The result: you are left feeling personally invaded, or without somewhere to live.
So, to protect ourselves and our homes, we add security such as deadbolts and fire alarms. This increased security helps to deter burglars, reduce risk, and ensures your safety.
In healthcare, we face similar security challenges. We need to ensure we are aware of potential risks and do everything we can to protect our very valuable personal health information. Security measures such as SMART should also be applied to standards in healthcare data integration. SMART (Substitutable Medical Applications and Reusable Technologies) adds a layer of security in front of FHIR® interfaces to support safe access to data held within an EHR or any other repository.
FHIR®, or Fast Healthcare Interoperability Resources, is one of the next generation HL7® standards in healthcare data integration. It focuses on decreasing interoperability costs and unlocking technical innovation in healthcare by supporting an open ecosystem of information providers and consumers via open APIs. But with any API, and particularly one that exposes personal health information (PHI), security issues need consideration. So SMART adds a layer of security to reduce the risk of a patient’s medical record being “burgled,” or the information being lost in a “house fire.”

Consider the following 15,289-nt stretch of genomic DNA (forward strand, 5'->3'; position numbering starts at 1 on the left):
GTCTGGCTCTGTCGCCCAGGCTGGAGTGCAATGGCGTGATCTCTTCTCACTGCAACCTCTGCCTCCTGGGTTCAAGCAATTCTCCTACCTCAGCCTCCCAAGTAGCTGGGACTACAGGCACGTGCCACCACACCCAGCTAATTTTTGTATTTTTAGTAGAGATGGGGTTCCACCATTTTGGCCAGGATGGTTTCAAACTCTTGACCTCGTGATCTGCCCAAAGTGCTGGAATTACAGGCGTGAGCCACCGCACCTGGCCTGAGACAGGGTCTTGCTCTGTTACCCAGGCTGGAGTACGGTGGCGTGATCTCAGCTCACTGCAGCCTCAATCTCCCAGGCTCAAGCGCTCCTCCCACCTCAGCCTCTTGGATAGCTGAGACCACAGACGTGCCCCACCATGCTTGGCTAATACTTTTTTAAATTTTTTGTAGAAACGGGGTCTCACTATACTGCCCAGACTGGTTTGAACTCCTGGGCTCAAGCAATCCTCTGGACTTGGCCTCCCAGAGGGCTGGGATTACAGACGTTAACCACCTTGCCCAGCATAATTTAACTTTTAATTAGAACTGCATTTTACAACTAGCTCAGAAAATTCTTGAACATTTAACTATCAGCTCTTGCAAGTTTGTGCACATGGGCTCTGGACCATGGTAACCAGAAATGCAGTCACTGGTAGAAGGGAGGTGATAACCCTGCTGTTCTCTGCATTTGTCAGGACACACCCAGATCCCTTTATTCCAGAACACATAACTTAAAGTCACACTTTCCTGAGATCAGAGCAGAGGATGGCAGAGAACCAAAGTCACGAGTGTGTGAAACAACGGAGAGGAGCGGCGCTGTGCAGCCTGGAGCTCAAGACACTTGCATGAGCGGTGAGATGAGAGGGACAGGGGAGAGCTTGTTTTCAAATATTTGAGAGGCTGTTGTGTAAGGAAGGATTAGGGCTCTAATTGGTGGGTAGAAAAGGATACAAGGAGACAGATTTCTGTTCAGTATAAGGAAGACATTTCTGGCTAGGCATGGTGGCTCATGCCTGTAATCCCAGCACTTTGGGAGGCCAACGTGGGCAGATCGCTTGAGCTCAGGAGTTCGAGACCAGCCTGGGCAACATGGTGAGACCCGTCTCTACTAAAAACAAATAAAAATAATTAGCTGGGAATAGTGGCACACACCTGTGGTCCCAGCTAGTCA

SMART is not yet as well-known as FHIR®, but healthcare organizations and national bodies, through projects such as Argonaut, are taking an active interest in its development. SMART leverages the existing standards OAuth2 for authentication and authorization, OpenID Connect for user identity, and standardizes the process of negotiating access to information and operations between app and server. It also describes a process by which an EHR application can launch an external app, preserving context (patient and user) and providing safe access to the data within the EHR or, indeed, any other repository of healthcare data.
By utilizing these commonly used standards, FHIR® and SMART work together to provide secure and safe access to data held within an EHR, or any data repository using a well-known API managed by the custodian of the clinical data. With the growing support for SMART by large healthcare organizations, vendors, providers, and national bodies, this will promote free-flowing healthcare information that in turn can lead to different “specialist” applications. These applications, each focused on some aspect of healthcare delivery, can access data from different data sources, creating numerous “sidecar” applications and truly enabling the open healthcare ecosystem.
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